1. Consider more landscapes, and less lawn: beneficial not just in less humdrum lawn, but better for habitat (less chems).

    April 10, 2019 by MAX
    Interesting article and numbers in this NYT article:
    By Ronda Kaysen
    Spring is here, and that means millions of Americans will soon be seeding, fertilizing and mowing their grass.
    America has a lot of lawns. Add them all together, and they’d cover an area roughly the size of Florida, making grass the most common irrigated plant in the country. And all that grass comes with an environmental cost.
    To keep weeds at bay, homeowners dumped around 59 million pounds of pesticides onto their residential landscapes in 2012, according to the Environmental Protection Agency. Some of those leach into the waterways, potentially exposing children and pets to harmful chemicals.
    Grass is thirsty, too. Americans use about 7 billion gallons of water a day, a third of all residential water consumption, to irrigate. Roughly half of that water is wasted because of runoff, evaporation or overwatering. And then there’s the mowing, edging and leaf blowing. According to a study by Quiet Communities, a nonprofit group, that equipment, mostly powered by gas, emitted 26.7 million tons of pollutants into the atmosphere in 2011. Those emissions contribute to climate change.
    Despite the time and resources needed to maintain a tidy lawn, they provide no habitat for bees, butterflies or the birds that feed on the insects.
    “Lawns are a significant environmental problem,” said David Mizejewski, a naturalist with the National Wildlife Federation. “We put in these lawns, and we basically turned these important habitats into dead zones.”
    The good news is: You don’t necessarily have to let your yard go wild, or dig the whole thing up to plant rocks, in order to lower your environmental impact.
    You can reduce your lawn by chipping away one weekend and one season a time, dedicating a few of the hours you might normally spend caring for your lawn to planting native grasses, shrubs, trees, flowers and food.
    Consider replacing some of that needy grass with a low-maintenance ground cover like clover, creeping thyme, mint or strawberry. You can also plant a tree and surround it with a bed of mulch. If you already have trees on your property, you could put in shade-loving plants — like hostas, ferns, impatiens and primrose — below the canopy.
    Before you head to the nursery to buy any new grass, plant, shrub or tree, try to choose something that’s native to your area and not an invasive species. If you’re not sure, punch your ZIP code into the Native Plant Finder, which is managed by the National Wildlife Federation.
    Another option for reducing lawn area is to start a flower bed or a kitchen garden. The beauty of these plots is that they can start small and expand a bit each season. Plus, they look great, you can get fresh food and herbs, and they’ll support butterflies, bees and birds.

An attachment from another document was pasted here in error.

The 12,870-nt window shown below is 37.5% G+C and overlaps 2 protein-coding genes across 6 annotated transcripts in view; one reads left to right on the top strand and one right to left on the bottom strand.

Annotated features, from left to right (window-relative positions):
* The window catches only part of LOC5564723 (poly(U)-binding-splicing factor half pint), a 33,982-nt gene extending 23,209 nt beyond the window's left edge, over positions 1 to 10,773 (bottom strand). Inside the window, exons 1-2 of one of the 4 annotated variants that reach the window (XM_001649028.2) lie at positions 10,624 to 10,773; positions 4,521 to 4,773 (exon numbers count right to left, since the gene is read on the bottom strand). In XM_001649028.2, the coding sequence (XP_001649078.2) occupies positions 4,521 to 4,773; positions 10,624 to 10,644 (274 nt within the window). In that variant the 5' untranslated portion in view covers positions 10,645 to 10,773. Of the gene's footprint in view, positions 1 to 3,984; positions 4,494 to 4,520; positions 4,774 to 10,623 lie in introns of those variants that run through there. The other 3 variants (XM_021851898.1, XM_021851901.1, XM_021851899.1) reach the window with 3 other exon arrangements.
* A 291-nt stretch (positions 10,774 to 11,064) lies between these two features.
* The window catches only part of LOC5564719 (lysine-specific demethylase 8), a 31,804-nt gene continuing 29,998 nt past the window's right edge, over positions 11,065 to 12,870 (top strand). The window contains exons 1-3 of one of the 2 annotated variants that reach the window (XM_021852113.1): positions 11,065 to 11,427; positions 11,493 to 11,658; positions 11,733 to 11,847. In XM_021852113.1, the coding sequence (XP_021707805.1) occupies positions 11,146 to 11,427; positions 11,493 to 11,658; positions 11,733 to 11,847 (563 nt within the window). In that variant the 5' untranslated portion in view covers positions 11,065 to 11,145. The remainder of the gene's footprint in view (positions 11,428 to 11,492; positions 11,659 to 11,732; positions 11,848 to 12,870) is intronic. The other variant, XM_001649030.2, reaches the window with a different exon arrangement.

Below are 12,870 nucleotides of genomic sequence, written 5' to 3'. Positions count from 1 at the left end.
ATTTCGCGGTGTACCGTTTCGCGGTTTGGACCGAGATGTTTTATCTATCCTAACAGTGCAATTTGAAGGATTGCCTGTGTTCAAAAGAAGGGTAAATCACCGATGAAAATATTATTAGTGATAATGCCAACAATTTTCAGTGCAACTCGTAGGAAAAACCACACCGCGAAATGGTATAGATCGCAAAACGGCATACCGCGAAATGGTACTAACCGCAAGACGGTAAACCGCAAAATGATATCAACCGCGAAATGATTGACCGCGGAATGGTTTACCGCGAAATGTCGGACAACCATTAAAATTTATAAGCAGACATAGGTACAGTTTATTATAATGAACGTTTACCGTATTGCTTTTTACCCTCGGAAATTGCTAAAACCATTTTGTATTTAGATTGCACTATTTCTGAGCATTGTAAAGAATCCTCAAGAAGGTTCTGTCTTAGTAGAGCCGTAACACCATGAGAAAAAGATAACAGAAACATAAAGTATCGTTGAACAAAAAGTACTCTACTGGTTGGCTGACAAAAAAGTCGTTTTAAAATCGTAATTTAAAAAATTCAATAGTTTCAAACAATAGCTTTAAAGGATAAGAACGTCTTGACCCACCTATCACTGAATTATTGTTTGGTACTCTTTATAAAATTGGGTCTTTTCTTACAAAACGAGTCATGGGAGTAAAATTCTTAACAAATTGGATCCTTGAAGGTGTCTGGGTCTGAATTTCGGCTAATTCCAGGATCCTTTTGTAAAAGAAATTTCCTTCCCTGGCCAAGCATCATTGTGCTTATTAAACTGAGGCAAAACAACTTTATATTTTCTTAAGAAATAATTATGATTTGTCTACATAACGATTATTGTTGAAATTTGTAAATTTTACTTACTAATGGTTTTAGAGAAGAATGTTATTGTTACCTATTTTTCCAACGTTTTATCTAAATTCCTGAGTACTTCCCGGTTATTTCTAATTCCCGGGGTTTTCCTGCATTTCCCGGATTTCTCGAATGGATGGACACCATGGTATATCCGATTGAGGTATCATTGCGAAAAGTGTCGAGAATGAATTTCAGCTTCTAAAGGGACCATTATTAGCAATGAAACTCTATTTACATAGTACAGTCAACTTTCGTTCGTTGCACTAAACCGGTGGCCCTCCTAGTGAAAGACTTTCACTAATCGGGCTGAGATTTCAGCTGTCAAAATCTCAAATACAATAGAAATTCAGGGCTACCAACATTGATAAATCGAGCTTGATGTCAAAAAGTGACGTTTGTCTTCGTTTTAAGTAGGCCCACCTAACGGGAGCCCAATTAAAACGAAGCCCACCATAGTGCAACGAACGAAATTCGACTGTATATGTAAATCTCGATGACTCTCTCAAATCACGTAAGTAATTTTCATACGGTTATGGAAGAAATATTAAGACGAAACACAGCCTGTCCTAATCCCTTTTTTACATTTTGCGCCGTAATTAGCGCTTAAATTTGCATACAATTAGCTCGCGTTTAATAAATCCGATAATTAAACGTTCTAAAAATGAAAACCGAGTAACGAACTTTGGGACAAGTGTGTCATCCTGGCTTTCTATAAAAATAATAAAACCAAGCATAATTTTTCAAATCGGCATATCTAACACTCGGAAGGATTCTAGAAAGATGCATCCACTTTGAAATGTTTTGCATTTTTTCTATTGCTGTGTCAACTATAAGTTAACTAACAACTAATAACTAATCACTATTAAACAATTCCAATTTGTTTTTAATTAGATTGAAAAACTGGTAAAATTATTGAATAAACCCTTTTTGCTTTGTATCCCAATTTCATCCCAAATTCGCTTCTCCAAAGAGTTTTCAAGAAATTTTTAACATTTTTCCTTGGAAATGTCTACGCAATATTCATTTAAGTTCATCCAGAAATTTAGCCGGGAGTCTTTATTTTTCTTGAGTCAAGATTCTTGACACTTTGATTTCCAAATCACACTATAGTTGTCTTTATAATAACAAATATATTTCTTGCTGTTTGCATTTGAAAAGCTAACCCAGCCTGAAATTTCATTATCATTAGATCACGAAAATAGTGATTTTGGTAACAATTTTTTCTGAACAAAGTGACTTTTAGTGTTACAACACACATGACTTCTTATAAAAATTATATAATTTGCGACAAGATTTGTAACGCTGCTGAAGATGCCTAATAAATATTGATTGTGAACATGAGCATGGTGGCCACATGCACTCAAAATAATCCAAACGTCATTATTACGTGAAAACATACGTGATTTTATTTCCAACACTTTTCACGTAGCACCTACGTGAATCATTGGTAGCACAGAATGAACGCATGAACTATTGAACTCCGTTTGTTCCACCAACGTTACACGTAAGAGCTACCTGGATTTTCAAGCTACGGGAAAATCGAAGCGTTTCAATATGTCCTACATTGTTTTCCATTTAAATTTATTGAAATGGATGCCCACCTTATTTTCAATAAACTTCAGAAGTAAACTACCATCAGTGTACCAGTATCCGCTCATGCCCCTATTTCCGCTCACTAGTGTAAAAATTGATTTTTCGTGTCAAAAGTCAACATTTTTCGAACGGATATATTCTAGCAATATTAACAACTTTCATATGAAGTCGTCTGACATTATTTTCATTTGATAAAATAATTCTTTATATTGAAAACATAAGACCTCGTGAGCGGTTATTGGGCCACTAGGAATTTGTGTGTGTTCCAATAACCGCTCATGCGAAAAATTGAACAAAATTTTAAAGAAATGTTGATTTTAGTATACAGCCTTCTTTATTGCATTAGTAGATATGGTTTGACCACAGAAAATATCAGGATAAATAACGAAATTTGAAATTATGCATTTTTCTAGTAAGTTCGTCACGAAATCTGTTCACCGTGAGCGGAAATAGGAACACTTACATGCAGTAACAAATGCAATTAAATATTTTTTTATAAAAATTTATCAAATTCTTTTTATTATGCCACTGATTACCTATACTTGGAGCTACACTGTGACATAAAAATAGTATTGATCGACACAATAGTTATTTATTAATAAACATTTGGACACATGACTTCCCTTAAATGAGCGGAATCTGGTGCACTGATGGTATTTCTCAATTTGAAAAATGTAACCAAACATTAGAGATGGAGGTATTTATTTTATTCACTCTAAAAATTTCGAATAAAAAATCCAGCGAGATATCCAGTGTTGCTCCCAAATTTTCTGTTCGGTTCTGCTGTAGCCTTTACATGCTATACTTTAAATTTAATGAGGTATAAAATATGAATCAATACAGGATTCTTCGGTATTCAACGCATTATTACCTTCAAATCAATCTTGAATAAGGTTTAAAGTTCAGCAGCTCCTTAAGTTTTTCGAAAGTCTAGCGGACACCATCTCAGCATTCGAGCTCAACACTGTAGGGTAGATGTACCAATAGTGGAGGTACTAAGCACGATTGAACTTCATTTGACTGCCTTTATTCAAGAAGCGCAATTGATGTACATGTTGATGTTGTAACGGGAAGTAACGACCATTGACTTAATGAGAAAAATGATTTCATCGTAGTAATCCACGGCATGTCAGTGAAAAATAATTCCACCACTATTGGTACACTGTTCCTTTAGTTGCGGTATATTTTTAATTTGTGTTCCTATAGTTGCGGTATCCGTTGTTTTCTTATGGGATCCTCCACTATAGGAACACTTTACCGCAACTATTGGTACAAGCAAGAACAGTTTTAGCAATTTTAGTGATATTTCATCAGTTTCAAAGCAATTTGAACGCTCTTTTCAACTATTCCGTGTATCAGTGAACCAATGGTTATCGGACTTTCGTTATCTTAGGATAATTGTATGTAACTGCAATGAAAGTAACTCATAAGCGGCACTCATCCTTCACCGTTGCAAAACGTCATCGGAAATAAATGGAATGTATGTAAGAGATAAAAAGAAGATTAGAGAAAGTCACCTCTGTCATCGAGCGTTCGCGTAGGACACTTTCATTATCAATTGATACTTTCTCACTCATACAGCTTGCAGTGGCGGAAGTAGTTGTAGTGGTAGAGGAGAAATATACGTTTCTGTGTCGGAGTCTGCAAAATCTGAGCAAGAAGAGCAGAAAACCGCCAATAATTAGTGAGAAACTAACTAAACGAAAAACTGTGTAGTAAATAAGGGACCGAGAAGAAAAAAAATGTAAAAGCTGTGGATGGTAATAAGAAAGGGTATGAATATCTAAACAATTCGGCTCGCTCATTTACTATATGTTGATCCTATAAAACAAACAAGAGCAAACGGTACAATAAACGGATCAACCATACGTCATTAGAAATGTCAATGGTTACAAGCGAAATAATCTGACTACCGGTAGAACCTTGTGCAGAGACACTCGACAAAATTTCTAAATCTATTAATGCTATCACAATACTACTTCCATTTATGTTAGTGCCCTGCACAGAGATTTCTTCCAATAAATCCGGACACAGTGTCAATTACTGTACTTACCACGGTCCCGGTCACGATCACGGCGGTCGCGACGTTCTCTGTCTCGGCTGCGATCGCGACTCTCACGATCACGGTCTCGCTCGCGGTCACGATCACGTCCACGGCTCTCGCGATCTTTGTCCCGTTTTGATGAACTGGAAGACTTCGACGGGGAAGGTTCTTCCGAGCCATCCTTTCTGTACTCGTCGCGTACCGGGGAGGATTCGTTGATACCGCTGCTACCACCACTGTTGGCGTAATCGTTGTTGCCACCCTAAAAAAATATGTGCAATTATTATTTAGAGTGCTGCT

Whatever you plant, avoid pesticides and aerate the soil instead. Fertilize grass with leaf clippings and accept that you may need to coexist with dandelions. 
    landscape with no lawn
    Spring time in a near-lawn- less garden

    Bluebells and other bulbs, ephemerals etc will vanish by May, then mow as usual.

    Contact us about landscaping with less lawn, we have solutions!


  2. Buttonbush (a native shrub for wet areas) Oakbrook landscape and wetland seen:

    February 26, 2017 by MAX

    And (as seen here), a butterfly magnet. Cool bloom in summer, drab yellow in fall. Masses in sunnier wets and you’re on to something interesting and beneficial to the local pollinators . Landscape with natives, as seen in this Oak Brook landscape  and wetland area.

    Bee gardens, native plantings by Ed Max, arborist and naturalist.

    In this Oakbrook landscape project we added wetland tolerant and native species, plus more traditional species- all of which help out the local butterfly and insect populations. Call for a native or Bee garden today!

     

    Contact us soon for a design, or consultation and list of native species for your gardens!

     


  3. Native species for our native places (like that unsightly border you view out there)

    February 11, 2017 by MAX

    Shade beds, native wildflowers of our woodlands, low maint. ,

    Natural landscapes, with Redbud, bluebells, native plants!

    How many borders do we all stare out at that LACK any sort of function or beauty? Suburbia is loaded with nasty untended and overgrown borders between properties. Full of mulberry (origin: China), Buckthorn (origin: Eurasia), Various honeysuckles (Origin: Asia). None of which do anything but cost monies to remove or maintain.

    Why not cut it out, plant in something worth looking at, AND benefits the local wildlife such as pollinators and monarchs, song birds etc? As I write the statistics bear out some grim news: monarch populations down 80 -90% in the last 25 years, hundreds of song birds- all on the decline.  YOU can help by renovating that border: plant in native shrubs, add a swath of native perennials and prairie species, even add some evergreen for screening (and cover for birds). It’s fun, and rewarding! Contact me for a list of native plants, for color, and healthful attributes for the birds and bees! Pictured is a red monarda in this Naperville landscape design.

    Native Naperville landscapes by Ed Max, maxlandscape.com

    Monarda hybrid (but still a native) is a true magnet for all pollinators, hummingbirds, and butterflys.                         Plant native species !

     

     

     

     

     

     

     

     

     

     

     

     

    Contact us for a list of beneficial trees, shrubs and native perennials for your gardens soon!